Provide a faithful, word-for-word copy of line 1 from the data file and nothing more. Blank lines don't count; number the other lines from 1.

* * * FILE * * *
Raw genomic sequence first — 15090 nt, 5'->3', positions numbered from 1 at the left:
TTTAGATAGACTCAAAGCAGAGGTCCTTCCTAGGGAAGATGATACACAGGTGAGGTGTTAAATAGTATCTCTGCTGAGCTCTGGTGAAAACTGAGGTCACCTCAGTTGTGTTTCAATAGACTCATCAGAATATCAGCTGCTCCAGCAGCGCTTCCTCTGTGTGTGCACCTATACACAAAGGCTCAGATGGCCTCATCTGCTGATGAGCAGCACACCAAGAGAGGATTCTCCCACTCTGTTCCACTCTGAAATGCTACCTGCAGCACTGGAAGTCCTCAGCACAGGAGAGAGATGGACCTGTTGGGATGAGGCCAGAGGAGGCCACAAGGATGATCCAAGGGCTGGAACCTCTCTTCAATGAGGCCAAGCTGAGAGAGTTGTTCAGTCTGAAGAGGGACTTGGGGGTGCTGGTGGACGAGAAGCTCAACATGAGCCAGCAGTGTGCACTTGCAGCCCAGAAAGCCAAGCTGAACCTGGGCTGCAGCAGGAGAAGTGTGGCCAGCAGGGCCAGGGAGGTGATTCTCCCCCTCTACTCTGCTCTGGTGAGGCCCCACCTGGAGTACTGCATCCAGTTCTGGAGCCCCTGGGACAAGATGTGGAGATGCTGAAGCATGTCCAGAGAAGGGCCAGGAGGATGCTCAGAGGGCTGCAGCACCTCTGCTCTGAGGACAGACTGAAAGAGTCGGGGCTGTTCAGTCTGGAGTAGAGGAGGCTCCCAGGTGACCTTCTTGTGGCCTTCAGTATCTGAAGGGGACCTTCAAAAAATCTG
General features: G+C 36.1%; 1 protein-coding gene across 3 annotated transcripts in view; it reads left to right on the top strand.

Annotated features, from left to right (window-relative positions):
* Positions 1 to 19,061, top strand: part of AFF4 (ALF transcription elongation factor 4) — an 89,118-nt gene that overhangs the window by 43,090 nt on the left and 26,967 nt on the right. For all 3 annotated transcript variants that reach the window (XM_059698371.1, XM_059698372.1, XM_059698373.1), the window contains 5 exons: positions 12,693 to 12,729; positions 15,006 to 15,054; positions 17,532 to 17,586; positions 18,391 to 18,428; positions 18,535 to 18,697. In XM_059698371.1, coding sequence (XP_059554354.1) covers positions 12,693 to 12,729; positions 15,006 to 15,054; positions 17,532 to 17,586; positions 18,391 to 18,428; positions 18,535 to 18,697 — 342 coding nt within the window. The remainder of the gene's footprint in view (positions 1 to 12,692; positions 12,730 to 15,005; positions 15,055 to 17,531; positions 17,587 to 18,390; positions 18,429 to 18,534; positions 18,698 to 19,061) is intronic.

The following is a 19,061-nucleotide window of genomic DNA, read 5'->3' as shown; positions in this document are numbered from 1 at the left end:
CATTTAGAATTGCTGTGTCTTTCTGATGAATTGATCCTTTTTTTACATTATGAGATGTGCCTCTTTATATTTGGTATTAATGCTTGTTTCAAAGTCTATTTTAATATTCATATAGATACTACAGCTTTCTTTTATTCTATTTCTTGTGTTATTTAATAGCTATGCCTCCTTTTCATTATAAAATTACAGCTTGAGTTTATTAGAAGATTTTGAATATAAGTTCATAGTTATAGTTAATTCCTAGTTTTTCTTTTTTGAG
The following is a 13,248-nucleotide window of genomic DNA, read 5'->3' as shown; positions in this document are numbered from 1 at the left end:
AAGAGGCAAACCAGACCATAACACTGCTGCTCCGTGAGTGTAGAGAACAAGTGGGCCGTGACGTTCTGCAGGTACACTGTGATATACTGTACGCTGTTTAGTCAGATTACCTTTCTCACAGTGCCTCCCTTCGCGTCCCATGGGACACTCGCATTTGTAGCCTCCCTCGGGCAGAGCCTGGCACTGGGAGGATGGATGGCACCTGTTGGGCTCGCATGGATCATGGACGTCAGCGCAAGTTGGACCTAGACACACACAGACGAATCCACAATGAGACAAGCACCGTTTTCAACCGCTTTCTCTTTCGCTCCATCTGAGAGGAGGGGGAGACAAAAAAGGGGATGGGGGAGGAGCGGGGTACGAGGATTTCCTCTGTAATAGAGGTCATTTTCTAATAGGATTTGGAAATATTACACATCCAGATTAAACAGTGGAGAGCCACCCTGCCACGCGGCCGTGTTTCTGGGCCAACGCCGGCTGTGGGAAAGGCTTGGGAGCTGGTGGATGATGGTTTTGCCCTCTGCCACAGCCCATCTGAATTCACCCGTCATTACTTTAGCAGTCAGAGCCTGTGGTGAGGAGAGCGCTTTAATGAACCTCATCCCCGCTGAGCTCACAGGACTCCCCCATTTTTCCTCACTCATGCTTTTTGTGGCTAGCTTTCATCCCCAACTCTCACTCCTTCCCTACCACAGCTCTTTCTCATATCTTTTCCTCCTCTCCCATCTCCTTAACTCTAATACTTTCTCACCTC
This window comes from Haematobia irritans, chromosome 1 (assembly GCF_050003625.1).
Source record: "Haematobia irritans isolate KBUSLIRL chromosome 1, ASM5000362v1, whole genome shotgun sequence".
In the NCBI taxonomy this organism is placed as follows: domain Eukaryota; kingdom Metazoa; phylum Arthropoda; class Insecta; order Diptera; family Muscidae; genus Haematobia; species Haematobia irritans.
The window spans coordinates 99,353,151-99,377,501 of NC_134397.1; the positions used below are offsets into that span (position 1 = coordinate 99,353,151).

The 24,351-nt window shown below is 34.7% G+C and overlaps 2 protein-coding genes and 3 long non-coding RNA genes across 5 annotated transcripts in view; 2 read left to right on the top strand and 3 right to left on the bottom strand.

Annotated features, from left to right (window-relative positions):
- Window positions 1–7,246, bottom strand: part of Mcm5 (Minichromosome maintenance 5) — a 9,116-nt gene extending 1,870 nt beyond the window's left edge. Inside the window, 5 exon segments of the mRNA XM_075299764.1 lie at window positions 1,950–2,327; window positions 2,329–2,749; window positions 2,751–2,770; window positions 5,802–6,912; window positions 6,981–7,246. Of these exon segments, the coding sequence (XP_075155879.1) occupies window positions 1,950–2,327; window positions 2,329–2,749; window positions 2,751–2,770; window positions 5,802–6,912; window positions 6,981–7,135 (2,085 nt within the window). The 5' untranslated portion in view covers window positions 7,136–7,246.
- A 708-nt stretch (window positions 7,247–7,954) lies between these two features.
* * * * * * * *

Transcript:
Raw genomic sequence first — 15090 nt, 5'->3', positions numbered from 1 at the left: